Respect for my elders

My dad turned 70 yesterday. My mom turned 70 three years ago. Here are some other numbers:

  • My mom had me when she was 43. My dad was 40.
  • My mom had been married once before but her husband died 6 months after their wedding.
  • My dad had 2 daughters before he married my mom.
  • My dad has 4 daughters in total. I grew up with only 1 of them.

If I look at the numbers I see that my parents had entire lives before us. Before each other. They loved and suffered and experienced things. Then they were just my parents. Until about 5 years ago when I started growing up and and seeing them as real people. I started to imagine what it must have felt like to lose the person you love and have to start again. Or to have a child out there who doesn’t know that you’re her father or one that doesn’t want to know you at all.

My Dad as a Dashing Young Man

                                My Dad as a Dashing Young Man. Happy 70th!

I think this is a common phenomenon for us children. To gradually have the veil lifted and see that our parents are more similar to us than dissimilar and that we are more similar to them than we realized. Ten years ago, I saw a lot that I thought was wrong with my parents. Five years ago I was actively aware of the traits I’d inherited from them that I did not want to display. Today, I’m focused on how I can be more like them and emulate the characteristics that I love and respect in them.

Like my mothers curiosity and resourcefulness. She once flew my sister and I all the way from South Africa to Wimbledon where we slept on the rock hard pavement with only a borrowed blanket from a B&B so that we could get tickets for Center Court and see my idol, Steffi Graf. People told her she couldn’t afford it but when we got home she rented out our house and we spent the summer holidays in a Caravan Park down the road. She even let me paint our gypsy caravan my favourite colour, turquoise, and wasn’t embarrassed when we set up camp next to the sleek motor homes with satellite dishes for their TVs. Now that’s the kind of person and mom I want to be.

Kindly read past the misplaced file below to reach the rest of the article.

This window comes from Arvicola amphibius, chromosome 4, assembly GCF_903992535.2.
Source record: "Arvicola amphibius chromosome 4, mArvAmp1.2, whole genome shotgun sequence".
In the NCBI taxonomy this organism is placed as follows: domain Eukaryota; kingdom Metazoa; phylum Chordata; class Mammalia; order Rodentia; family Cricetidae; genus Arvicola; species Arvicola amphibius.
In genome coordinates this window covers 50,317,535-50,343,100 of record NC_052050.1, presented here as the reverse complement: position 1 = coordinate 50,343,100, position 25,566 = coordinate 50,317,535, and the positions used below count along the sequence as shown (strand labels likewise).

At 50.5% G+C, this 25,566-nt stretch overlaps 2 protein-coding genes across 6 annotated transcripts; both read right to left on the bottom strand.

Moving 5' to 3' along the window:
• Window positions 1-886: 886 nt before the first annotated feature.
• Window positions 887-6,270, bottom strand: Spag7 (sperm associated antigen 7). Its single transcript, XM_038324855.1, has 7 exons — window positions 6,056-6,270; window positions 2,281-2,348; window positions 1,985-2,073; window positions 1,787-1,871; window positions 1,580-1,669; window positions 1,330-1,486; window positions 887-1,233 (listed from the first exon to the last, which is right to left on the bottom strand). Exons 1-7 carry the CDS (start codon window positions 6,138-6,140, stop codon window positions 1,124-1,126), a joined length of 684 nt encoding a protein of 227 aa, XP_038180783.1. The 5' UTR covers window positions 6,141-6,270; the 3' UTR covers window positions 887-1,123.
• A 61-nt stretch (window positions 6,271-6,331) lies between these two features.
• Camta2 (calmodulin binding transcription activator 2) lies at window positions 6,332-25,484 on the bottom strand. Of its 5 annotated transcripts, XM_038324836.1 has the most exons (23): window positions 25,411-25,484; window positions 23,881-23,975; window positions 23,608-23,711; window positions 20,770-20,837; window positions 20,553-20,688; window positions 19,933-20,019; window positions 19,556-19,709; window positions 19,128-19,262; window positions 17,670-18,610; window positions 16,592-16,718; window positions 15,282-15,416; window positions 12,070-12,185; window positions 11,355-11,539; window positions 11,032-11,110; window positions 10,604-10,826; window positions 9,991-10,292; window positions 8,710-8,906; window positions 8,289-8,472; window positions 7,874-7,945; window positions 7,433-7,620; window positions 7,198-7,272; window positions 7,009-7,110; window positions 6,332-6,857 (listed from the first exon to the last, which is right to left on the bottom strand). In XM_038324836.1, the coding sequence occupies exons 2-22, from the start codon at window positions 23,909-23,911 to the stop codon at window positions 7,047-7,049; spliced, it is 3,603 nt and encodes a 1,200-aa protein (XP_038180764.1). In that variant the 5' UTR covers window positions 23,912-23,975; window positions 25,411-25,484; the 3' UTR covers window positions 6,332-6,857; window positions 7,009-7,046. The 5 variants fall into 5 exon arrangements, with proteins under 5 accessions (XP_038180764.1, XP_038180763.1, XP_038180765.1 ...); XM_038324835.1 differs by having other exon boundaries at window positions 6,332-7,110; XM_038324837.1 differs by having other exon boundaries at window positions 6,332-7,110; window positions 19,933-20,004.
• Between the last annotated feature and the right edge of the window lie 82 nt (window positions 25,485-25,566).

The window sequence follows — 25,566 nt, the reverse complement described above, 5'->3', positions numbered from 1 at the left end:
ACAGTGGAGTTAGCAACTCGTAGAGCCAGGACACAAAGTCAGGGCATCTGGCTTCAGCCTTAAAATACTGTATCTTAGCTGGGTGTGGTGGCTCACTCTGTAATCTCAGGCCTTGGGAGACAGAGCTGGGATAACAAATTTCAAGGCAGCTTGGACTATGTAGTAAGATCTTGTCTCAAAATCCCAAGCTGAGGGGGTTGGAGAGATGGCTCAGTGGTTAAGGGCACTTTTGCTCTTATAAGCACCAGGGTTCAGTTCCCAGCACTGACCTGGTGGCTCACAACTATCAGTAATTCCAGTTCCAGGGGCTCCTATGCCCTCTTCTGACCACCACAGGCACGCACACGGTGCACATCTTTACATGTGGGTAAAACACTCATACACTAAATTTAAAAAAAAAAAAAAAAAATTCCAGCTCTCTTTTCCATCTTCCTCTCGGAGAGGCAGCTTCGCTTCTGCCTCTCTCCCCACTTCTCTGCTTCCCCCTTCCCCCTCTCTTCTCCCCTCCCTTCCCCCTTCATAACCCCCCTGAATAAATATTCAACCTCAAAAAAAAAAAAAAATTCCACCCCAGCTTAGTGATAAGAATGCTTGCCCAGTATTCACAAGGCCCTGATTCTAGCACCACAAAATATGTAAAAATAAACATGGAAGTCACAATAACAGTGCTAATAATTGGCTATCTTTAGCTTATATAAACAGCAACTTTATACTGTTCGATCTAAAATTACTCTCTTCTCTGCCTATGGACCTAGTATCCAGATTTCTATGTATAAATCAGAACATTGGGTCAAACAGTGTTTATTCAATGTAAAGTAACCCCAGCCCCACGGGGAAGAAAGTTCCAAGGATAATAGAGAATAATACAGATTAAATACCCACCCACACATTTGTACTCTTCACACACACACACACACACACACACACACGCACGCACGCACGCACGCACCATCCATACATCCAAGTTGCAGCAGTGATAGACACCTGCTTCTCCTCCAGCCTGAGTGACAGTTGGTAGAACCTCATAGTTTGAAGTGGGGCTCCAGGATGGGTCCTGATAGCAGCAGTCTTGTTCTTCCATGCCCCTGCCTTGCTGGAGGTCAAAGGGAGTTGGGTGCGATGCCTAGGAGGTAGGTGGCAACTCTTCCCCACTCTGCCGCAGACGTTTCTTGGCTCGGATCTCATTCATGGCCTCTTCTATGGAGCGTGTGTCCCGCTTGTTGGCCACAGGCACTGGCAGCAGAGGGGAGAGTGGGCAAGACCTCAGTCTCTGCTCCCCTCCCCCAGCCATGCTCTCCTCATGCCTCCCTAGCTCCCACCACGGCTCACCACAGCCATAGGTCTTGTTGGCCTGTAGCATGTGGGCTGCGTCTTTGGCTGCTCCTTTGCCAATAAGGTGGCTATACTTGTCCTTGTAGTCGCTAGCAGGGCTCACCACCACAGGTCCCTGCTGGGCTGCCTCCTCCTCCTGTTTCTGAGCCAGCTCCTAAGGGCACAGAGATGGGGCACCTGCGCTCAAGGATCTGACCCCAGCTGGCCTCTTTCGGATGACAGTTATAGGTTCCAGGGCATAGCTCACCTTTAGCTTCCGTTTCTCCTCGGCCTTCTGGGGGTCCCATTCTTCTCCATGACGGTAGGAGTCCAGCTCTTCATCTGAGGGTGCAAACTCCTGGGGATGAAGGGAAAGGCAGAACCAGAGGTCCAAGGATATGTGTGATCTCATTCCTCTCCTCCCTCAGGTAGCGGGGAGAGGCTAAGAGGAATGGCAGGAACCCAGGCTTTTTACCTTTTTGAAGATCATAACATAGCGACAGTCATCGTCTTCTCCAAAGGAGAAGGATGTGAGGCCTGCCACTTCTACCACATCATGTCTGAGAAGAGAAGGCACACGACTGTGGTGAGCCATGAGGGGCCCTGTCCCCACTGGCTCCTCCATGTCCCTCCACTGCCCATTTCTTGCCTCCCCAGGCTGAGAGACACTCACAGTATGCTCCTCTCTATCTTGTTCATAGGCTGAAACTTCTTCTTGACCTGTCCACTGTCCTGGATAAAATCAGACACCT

Or my father’s creativity and gentle nature. While my mom is more conservative, my father would sketch nude hippes in the Knysna Forest back in the day. I think the stillness and focus of drawing must’ve appealed to his nature. I’ve never seen him raise his voice unless unduly provoked. When he said no, it meant no. ‘Finish ‘n klaar!’ he liked to say or ‘Finishinkla!!! if exasperated. He was a quiet but not a passive leader, making his voice heard when it was important. I think it must be thanks to him that I’m attracted to the quiet confident types (or type) now.

It has taken me years to learn that I want to be more, not less, like my parents. They learned lots of lessons for me before I was even born and right now, they are still here to teach them to me, for which I am very grateful.

A selection of my mother’s favourite mantras, etched in my brain for life:

You’re Face is Your Fortune

Where there’s a Will There’s a way

Never Give Up

There’s no such thing as bored

Sunburnt Little Girls Make Wrinkled Old Ladies



7 thoughts on “Respect for my elders

  1. Pingback: Love 101 | GrowingOnUp

  2. Pingback: 4 Mantras I learnt from my Mom | On Sabbatical in Sandton

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